On June 21, the South African Communist Party (SACP) came out in full support of the ANC’s intervention in Tshwane endorsing the nomination of Thoko Didiza. This was spelled out in a statement released by SACP Gauteng Provincial Secretary Jacob Mamabolo and Provincial Spokesperson Lucian Segami.

Mamabolo and Segami stressed “As part of the SACP’s intervention to deal with these sponsored acts violence we have appointed a Task Team led by our Provincial Chairperson Comrade Joe Mpisi to investigate involvement of any SACP and Young Communist League (YCL) members in these acts of criminality. The task team has commenced its work with immediate effect as of today and will be on the ground. The team will report on their findings to the Provincial Working Committee on Friday. (

This same statement goes on to say “Where any of our members are found to be involved in these acts of criminality, they will be dealt with decisively, without fear or favor. We therefore call on members of the SACP to desist from taking part in any of these acts of criminality. We call on members to continue with the door-to-door campaign, factory-to-factory campaign to deliver a two thirds majority ANC victory.”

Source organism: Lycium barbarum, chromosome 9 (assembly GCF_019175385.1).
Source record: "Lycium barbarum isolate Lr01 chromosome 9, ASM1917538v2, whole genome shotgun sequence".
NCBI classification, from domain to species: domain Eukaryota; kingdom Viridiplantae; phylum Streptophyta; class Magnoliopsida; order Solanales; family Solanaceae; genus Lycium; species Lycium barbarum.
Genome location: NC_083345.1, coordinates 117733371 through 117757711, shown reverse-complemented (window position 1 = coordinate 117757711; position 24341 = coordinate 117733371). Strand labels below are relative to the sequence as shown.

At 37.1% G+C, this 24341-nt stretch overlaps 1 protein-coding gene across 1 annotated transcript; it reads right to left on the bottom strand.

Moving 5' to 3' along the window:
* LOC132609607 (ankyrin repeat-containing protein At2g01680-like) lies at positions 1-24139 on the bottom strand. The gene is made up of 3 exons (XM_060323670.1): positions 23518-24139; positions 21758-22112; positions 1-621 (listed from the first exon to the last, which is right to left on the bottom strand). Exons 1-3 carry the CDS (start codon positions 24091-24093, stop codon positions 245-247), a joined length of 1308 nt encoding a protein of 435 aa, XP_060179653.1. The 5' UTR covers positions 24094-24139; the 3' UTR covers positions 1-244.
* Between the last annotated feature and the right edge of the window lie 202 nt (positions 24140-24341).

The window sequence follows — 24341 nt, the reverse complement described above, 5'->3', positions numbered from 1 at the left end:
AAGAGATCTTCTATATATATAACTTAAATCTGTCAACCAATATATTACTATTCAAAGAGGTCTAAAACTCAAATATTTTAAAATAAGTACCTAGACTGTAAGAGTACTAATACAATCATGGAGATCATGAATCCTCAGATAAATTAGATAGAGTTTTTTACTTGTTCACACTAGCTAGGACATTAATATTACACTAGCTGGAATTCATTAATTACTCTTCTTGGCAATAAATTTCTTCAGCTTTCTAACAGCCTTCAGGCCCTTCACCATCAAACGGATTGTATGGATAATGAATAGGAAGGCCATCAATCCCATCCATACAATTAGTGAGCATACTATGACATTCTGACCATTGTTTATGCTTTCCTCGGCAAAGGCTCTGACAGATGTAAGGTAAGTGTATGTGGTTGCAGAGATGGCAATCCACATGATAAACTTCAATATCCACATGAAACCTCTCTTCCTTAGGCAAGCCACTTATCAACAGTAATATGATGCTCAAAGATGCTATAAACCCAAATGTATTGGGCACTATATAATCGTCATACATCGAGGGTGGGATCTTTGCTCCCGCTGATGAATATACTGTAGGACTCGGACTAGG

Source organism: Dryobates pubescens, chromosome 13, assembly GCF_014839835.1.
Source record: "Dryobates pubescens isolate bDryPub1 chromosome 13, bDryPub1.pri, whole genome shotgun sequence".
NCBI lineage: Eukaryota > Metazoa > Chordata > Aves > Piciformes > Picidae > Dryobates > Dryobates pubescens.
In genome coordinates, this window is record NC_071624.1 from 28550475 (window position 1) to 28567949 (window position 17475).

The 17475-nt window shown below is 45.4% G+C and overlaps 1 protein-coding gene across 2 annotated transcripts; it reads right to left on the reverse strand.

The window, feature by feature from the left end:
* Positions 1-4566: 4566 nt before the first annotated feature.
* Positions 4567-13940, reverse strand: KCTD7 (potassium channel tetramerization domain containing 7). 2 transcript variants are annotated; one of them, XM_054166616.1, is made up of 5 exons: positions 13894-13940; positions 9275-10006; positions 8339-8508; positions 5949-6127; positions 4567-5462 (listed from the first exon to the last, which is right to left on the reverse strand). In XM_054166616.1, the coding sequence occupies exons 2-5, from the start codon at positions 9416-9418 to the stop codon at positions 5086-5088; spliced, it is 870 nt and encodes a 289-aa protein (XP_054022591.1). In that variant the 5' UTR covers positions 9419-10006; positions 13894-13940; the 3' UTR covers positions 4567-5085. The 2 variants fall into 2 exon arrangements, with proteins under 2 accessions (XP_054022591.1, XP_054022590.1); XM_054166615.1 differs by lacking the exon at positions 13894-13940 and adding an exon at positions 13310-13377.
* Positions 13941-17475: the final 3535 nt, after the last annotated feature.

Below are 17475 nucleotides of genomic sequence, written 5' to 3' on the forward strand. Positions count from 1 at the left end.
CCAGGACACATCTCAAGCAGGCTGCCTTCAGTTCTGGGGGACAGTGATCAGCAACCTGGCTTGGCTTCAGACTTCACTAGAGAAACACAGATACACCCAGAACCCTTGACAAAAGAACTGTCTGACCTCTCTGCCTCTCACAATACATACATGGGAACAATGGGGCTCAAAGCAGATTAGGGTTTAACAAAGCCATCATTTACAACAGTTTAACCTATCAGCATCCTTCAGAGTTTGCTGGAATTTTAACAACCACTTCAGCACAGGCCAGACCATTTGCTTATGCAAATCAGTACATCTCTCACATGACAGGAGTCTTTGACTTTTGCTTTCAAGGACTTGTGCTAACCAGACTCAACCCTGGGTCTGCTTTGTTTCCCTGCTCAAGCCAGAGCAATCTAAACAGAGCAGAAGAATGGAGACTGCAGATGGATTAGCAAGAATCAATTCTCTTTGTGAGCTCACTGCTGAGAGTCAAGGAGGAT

Later on June 26, the SACP announced that five of its district leaders in Tshwane were charged with bringing the organization into disrepute following the violence in the capital. The party suspended the members for their alleged involvement in the unrest on June 20-21.

Mamabolo said of the charges that chaos and factionalism in Tshwane municipalities was a direct outcome of the failure of internal organizational discipline. “Those in senior positions can’t be allowed to act with impunity or complete disregard of ethics and morality.” (Eyewitness News, June 27)

The unrest illustrates the rising tensions inside the country which is undergoing an economic downturn amid the upcoming August 3 local governmental elections. Due to the reduction in commodity prices, growing joblessness and the declining value of the rand (national currency), the country is experiencing tremendous hardships.

Developments within the EU which is the leading economic bloc trading partner with South Africa will heighten uncertainties. A process of renegotiating trade agreements involving Britain and the EU could complicate economic relations in the short and medium terms which will have an impact on political developments inside the country.